The first words Andrew Combs sings on his new album are chastising: “Shame/Shame on you and me.”
As mood-setters go, it’s an effective entry point to Sundays, the recently released album from the Dallas native and his follow-up to 2019’s Ideal Man. The singer-songwriter, who calls Nashville home these days, has built an acclaimed career on relaxed, sepia-tinged Americana, although he more accurately frames Sundays as an excursion into country-soul.
These 11 songs are born out of what the album’s press materials characterize as “the aftermath of a mental breakdown … suffered at the end of 2020.” As part of his recovery, the 35-year-old Combs began practicing transcendental meditation and tasked himself with writing a song a week, meeting with collaborators Dominic Billett and Jordan Lehning in the studio on Sundays, a practice which yielded the eventual record’s title.
“It helped me take note of the issues I was going through and also the uncertainty of the world,” said Combs, currently on a European tour, via email of the structured creative process. “I also do well with deadlines, so having to write at least two songs a week was good for me.”
If the deadlines were, metaphorically, the engine helping power his creativity, then transcendental meditation was the fuel, according to Combs.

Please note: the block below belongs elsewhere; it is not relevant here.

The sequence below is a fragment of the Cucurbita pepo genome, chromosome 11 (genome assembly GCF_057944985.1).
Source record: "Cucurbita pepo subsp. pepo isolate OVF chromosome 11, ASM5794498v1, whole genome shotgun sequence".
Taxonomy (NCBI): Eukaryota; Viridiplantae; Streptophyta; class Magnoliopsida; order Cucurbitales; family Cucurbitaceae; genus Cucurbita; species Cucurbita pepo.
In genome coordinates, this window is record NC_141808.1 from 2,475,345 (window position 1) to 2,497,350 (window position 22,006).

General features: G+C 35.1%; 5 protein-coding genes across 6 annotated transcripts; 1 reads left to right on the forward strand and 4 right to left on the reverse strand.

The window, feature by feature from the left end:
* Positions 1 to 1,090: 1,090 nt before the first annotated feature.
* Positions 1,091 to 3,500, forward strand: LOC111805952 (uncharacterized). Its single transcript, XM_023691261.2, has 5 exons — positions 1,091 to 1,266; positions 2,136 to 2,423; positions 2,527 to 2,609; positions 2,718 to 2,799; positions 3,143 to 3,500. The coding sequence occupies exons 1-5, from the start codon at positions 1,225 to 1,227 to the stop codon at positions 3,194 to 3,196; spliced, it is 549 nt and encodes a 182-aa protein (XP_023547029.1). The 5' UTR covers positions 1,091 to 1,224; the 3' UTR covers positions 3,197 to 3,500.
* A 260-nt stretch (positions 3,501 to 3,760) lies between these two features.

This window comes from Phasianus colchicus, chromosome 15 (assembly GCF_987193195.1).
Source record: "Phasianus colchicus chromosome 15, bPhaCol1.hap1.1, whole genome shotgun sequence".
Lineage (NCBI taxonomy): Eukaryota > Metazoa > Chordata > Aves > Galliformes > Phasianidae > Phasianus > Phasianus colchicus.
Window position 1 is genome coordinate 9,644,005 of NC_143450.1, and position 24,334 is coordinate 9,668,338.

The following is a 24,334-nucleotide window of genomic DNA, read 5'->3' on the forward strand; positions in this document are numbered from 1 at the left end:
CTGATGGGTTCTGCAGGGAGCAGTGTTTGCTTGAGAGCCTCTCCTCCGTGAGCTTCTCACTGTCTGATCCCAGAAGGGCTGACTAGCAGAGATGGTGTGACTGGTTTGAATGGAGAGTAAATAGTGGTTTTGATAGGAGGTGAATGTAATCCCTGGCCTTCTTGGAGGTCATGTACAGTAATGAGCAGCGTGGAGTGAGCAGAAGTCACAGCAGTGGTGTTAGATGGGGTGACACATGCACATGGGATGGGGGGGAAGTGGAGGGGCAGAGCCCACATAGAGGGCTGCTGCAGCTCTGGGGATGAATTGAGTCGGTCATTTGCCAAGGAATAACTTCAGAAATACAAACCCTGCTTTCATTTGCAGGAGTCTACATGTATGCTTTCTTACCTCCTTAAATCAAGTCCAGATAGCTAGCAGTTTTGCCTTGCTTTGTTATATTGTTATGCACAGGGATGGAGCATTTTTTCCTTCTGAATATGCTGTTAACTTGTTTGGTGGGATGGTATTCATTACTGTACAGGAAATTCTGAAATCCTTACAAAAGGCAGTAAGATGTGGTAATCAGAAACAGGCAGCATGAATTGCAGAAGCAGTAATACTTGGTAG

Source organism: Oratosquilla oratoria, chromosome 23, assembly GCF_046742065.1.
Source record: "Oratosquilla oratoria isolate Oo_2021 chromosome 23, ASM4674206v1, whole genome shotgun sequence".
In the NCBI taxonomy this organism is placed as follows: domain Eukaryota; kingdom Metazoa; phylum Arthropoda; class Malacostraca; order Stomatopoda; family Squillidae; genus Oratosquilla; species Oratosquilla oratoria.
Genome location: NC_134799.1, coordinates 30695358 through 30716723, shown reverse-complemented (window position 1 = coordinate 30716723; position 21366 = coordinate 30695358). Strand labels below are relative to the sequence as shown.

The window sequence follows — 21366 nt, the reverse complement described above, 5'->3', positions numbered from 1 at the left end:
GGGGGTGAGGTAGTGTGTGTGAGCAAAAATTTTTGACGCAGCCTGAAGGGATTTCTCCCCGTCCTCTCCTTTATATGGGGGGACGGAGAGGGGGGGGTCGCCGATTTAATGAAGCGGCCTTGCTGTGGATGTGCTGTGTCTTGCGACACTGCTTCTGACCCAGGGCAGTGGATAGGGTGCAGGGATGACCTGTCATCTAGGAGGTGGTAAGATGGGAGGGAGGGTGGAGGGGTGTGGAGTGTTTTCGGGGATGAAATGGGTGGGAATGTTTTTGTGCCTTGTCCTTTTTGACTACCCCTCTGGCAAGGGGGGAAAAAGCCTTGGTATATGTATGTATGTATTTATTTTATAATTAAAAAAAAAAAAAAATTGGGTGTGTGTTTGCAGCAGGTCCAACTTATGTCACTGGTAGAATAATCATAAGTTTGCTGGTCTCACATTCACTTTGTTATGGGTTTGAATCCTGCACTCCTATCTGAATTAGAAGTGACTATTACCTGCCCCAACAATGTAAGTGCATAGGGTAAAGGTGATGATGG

“Meditation is a means in which to simplify the mind and clear the clutter,” he said via email. “I guess in turn, that can leave more space for creativity. It also has taught me how to love and be loved, which, of course, helps everything in life, creating art/music included.”
There’s undeniably a searching, haunted quality to Sundays — deliberately recorded in mono, and often featuring little more than Combs’s voice, drums, some guitar and maybe a few horns or a dusting of electric piano. The cumulative effect is harrowing and hopeful in near equal measure, which dovetails with how Combs hopes the record lands with listeners.
“I hope [Sundays] offers a glimmer of hope in these trying times,” Combs said via email. “I hope it conveys the message that you are not alone in suffering, and that there will be rebirth and renewal after the tribulation and darkness.”
Preston Jones is a North Texas freelance writer and regular contributor to KXT. Email him at [email protected] or find him on Twitter (@prestonjones). Our work is made possible by our generous, music-loving members. If you like how we lift up local music, consider becoming a KXT sustaining member right here.